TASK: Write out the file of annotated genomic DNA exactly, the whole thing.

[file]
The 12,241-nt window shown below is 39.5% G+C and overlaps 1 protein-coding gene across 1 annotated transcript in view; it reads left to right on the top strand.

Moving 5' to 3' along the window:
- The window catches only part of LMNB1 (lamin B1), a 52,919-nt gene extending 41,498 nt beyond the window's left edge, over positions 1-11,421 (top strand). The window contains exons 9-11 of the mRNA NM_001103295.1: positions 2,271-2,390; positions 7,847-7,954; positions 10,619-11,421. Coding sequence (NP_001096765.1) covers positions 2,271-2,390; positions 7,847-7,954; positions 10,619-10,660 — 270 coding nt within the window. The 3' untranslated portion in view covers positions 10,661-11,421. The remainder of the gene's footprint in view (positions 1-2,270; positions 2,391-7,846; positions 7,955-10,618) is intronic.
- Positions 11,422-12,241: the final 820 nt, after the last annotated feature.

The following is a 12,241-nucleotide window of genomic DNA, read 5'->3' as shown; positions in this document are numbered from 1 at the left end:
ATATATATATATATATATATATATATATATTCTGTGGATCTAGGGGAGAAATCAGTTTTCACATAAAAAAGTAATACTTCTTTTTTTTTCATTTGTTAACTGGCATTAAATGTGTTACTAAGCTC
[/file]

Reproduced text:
The 12,241-nt window shown below is 39.5% G+C and overlaps 1 protein-coding gene across 1 annotated transcript in view; it reads left to right on the top strand.

Moving 5' to 3' along the window:
- The window catches only part of LMNB1 (lamin B1), a 52,919-nt gene extending 41,498 nt beyond the window's left edge, over positions 1-11,421 (top strand). The window contains exons 9-11 of the mRNA NM_001103295.1: positions 2,271-2,390; positions 7,847-7,954; positions 10,619-11,421. Coding sequence (NP_001096765.1) covers positions 2,271-2,390; positions 7,847-7,954; positions 10,619-10,660 — 270 coding nt within the window. The 3' untranslated portion in view covers positions 10,661-11,421. The remainder of the gene's footprint in view (positions 1-2,270; positions 2,391-7,846; positions 7,955-10,618) is intronic.
- Positions 11,422-12,241: the final 820 nt, after the last annotated feature.

The following is a 12,241-nucleotide window of genomic DNA, read 5'->3' as shown; positions in this document are numbered from 1 at the left end:
ATATATATATATATATATATATATATATATTCTGTGGATCTAGGGGAGAAATCAGTTTTCACATAAAAAAGTAATACTTCTTTTTTTTTCATTTGTTAACTGGCATTAAATGTGTTACTAAGCTC